Nigerian Vice President Goodluck Jonathan has assumed office as acting president, more than two months after President Umaru Yar'Adua left for medical treatment in Saudi Arabia. Parliament earlier recognised Jonathan as acting head of state in an effort to end uncertainty that has threatened to paralyse government business.
“The circumstances in which I find myself assuming office today as Acting President of our country are uncommon, sober and reflective,” Jonathan said in an address on national television, urging Nigerians to pray for Yar’Adua’s recovery and return, according to Reuters.
The fact that there was no formal transfer of power had led to doubts over who was ruling the country and raised the prospect of the worst political crisis since the end of military rule more than a decade ago.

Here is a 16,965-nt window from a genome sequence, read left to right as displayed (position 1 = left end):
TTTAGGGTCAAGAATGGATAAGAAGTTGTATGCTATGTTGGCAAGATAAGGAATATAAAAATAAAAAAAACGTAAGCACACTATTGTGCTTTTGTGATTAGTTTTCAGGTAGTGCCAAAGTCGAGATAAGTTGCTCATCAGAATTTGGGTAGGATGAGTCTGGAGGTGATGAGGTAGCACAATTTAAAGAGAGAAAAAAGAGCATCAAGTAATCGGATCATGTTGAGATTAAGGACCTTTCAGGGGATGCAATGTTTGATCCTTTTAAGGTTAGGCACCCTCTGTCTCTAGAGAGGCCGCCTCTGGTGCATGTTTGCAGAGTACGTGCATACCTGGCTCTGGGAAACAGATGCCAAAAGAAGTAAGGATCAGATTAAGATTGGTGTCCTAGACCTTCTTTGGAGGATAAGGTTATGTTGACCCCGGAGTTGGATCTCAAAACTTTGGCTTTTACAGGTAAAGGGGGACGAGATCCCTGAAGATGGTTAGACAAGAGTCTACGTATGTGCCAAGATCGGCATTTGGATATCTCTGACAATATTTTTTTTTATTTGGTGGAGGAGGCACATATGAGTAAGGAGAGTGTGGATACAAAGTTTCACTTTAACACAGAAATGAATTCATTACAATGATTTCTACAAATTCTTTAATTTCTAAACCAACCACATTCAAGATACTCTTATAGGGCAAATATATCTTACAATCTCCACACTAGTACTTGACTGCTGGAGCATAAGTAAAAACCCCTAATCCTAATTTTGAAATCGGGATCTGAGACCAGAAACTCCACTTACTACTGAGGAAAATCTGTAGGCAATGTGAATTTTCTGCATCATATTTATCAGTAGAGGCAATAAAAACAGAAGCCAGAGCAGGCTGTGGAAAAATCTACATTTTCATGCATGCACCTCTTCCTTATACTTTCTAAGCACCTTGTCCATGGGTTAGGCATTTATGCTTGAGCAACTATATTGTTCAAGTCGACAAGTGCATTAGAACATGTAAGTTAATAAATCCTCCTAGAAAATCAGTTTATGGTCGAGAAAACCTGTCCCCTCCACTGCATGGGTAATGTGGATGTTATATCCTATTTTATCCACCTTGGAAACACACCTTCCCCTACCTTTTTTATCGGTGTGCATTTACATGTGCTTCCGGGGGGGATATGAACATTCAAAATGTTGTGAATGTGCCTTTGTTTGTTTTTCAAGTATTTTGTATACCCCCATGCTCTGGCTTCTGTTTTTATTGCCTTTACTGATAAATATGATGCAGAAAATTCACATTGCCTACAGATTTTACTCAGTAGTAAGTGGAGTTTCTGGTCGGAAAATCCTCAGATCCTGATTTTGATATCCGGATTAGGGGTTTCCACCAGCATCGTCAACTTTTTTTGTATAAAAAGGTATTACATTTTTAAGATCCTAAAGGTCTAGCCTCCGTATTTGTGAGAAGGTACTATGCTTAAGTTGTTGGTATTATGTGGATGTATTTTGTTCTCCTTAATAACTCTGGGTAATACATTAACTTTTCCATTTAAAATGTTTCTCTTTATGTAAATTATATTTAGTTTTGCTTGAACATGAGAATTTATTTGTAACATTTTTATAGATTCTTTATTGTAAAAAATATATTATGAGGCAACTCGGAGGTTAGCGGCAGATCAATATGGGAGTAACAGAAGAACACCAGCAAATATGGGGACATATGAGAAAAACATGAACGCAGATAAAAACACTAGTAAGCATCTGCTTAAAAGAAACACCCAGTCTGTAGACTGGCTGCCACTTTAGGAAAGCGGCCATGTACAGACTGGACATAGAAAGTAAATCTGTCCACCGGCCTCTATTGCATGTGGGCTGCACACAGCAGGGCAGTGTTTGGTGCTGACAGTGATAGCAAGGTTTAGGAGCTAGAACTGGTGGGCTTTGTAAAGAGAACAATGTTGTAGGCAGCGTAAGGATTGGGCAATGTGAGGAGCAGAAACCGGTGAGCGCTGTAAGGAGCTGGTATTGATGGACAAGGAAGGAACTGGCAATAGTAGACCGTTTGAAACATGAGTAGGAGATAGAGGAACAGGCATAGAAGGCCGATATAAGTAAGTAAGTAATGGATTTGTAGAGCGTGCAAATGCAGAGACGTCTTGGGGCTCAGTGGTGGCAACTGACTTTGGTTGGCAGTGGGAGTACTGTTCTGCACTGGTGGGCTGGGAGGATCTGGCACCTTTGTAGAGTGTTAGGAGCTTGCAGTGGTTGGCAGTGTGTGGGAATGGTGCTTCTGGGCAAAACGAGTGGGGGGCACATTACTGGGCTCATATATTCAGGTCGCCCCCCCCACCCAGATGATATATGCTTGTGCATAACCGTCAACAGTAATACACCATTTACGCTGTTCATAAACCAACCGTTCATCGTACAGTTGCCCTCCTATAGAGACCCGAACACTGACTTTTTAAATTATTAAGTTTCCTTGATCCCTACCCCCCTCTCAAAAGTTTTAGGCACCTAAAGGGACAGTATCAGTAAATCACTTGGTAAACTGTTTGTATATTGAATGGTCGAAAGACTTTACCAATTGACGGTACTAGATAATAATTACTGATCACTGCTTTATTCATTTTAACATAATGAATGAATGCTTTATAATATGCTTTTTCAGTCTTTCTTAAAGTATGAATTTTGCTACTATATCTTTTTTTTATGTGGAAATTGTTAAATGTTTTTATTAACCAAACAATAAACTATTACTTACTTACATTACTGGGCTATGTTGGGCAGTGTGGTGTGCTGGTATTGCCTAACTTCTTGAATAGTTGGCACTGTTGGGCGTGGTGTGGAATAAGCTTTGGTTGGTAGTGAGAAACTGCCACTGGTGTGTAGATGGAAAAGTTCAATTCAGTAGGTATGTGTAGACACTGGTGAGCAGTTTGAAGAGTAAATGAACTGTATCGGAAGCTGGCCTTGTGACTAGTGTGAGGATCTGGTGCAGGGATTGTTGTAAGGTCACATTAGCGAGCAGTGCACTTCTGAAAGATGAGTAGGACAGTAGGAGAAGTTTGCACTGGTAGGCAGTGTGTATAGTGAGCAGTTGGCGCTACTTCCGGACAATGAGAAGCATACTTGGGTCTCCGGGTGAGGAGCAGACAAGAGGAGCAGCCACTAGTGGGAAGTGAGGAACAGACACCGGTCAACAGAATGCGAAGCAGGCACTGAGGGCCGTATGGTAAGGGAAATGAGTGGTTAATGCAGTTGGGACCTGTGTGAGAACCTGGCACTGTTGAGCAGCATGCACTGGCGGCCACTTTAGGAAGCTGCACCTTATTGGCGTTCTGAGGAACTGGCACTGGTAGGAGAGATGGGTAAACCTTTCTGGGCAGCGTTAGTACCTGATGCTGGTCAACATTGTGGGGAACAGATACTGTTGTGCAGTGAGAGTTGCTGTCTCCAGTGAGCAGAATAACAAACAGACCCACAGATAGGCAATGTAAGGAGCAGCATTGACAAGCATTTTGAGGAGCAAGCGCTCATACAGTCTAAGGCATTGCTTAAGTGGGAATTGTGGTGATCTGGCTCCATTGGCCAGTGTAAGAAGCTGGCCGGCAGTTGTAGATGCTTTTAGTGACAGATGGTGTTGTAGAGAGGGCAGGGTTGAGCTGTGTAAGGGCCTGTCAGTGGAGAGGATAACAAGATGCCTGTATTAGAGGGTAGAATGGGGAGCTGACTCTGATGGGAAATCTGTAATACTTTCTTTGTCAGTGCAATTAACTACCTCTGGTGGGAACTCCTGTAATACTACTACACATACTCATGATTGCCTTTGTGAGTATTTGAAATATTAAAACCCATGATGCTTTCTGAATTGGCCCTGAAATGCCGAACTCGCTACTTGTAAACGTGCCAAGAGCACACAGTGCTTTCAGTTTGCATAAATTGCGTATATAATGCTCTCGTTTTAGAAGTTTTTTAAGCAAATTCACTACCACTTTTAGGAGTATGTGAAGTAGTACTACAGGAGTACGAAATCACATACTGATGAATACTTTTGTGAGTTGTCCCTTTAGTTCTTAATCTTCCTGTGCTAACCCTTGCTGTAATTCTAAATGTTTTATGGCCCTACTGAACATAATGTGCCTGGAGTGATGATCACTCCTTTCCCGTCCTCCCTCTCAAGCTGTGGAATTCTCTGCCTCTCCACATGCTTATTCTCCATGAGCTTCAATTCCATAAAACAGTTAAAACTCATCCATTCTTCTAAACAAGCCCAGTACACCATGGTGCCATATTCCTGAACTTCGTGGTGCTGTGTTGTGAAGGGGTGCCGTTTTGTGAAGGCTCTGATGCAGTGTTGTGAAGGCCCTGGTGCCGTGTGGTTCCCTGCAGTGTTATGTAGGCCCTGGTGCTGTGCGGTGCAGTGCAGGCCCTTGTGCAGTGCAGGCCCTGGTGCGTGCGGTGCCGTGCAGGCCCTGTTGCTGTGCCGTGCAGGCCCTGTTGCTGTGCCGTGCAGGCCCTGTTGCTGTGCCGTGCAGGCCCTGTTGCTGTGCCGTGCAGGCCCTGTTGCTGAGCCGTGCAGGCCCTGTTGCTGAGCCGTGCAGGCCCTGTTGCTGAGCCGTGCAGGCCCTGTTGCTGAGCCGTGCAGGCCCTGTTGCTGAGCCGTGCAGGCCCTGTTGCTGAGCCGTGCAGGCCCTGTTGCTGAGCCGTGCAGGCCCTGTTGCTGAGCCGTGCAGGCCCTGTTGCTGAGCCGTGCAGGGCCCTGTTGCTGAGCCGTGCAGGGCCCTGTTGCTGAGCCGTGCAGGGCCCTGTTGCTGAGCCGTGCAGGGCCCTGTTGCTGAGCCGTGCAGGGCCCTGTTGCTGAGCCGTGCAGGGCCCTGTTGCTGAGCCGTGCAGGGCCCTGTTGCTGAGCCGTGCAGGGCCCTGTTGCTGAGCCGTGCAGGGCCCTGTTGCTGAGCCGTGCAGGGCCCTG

Although Nigeria’s cabinet has previously opposed any formal transfer of powers, the justice minister said Jonathan had the government’s full support—suggesting that it would not obstruct him from acting as president.
“The cabinet has already, since the president left, recognised the vice president as the leader of the country pending when Mr President returns,” said Justice Minister and Attorney General Michael Aondoakaa.
Motions backed earlier by both chambers of parliament enable Jonathan to pass legislation and act as commander of the armed forces until Yar’Adua declares he is fit enough to resume his duties.
Yar’Adua has been receiving treatment for a heart condition for more than two months.
Jonathan said the government would take every step necessary to build on the gains of an amnesty programme in the oil-producing Niger Delta. Militants in the region have threatened fresh attacks, saying Yar’Adua’s absence was slowing the programme.
Both the Senate and House of Representatives made clear that Jonathan would hold executive powers only until the president could return to office.